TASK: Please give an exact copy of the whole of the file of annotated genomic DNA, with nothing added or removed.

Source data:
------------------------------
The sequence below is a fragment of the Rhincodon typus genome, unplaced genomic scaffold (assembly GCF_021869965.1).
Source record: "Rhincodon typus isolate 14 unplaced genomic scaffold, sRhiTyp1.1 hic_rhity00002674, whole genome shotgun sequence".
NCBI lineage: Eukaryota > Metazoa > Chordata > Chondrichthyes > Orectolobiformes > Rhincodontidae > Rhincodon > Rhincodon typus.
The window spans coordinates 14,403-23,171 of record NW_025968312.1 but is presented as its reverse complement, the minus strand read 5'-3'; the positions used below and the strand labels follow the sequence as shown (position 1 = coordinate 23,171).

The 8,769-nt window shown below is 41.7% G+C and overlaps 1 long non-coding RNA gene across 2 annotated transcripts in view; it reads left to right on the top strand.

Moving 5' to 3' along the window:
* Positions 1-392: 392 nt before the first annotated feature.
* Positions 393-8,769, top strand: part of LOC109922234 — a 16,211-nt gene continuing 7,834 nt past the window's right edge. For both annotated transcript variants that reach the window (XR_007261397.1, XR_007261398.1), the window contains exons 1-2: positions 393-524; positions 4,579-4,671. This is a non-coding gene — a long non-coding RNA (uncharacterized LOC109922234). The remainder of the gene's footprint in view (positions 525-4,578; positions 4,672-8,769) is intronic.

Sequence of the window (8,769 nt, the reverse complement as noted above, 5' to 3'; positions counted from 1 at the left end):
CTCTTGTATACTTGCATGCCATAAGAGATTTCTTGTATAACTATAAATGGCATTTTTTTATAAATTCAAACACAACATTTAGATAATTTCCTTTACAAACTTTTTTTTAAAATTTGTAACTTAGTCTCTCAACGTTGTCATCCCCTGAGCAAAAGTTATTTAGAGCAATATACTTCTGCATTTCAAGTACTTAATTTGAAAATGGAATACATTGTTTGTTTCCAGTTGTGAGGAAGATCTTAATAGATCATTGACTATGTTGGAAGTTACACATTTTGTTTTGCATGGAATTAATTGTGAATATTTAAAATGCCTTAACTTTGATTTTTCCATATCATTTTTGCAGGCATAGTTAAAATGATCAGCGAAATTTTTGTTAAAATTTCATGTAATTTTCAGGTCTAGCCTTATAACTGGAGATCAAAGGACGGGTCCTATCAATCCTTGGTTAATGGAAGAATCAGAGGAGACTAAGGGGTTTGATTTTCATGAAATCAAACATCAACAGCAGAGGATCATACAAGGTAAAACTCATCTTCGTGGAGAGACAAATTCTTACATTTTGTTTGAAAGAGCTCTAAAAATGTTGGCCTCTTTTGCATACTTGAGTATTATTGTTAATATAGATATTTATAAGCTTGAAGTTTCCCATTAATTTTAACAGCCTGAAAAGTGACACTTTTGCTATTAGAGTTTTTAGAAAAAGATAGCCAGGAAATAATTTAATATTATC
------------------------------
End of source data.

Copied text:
The sequence below is a fragment of the Rhincodon typus genome, unplaced genomic scaffold (assembly GCF_021869965.1).
Source record: "Rhincodon typus isolate 14 unplaced genomic scaffold, sRhiTyp1.1 hic_rhity00002674, whole genome shotgun sequence".
NCBI lineage: Eukaryota > Metazoa > Chordata > Chondrichthyes > Orectolobiformes > Rhincodontidae > Rhincodon > Rhincodon typus.
The window spans coordinates 14,403-23,171 of record NW_025968312.1 but is presented as its reverse complement, the minus strand read 5'-3'; the positions used below and the strand labels follow the sequence as shown (position 1 = coordinate 23,171).

The 8,769-nt window shown below is 41.7% G+C and overlaps 1 long non-coding RNA gene across 2 annotated transcripts in view; it reads left to right on the top strand.

Moving 5' to 3' along the window:
* Positions 1-392: 392 nt before the first annotated feature.
* Positions 393-8,769, top strand: part of LOC109922234 — a 16,211-nt gene continuing 7,834 nt past the window's right edge. For both annotated transcript variants that reach the window (XR_007261397.1, XR_007261398.1), the window contains exons 1-2: positions 393-524; positions 4,579-4,671. This is a non-coding gene — a long non-coding RNA (uncharacterized LOC109922234). The remainder of the gene's footprint in view (positions 525-4,578; positions 4,672-8,769) is intronic.

Sequence of the window (8,769 nt, the reverse complement as noted above, 5' to 3'; positions counted from 1 at the left end):
CTCTTGTATACTTGCATGCCATAAGAGATTTCTTGTATAACTATAAATGGCATTTTTTTATAAATTCAAACACAACATTTAGATAATTTCCTTTACAAACTTTTTTTTAAAATTTGTAACTTAGTCTCTCAACGTTGTCATCCCCTGAGCAAAAGTTATTTAGAGCAATATACTTCTGCATTTCAAGTACTTAATTTGAAAATGGAATACATTGTTTGTTTCCAGTTGTGAGGAAGATCTTAATAGATCATTGACTATGTTGGAAGTTACACATTTTGTTTTGCATGGAATTAATTGTGAATATTTAAAATGCCTTAACTTTGATTTTTCCATATCATTTTTGCAGGCATAGTTAAAATGATCAGCGAAATTTTTGTTAAAATTTCATGTAATTTTCAGGTCTAGCCTTATAACTGGAGATCAAAGGACGGGTCCTATCAATCCTTGGTTAATGGAAGAATCAGAGGAGACTAAGGGGTTTGATTTTCATGAAATCAAACATCAACAGCAGAGGATCATACAAGGTAAAACTCATCTTCGTGGAGAGACAAATTCTTACATTTTGTTTGAAAGAGCTCTAAAAATGTTGGCCTCTTTTGCATACTTGAGTATTATTGTTAATATAGATATTTATAAGCTTGAAGTTTCCCATTAATTTTAACAGCCTGAAAAGTGACACTTTTGCTATTAGAGTTTTTAGAAAAAGATAGCCAGGAAATAATTTAATATTATC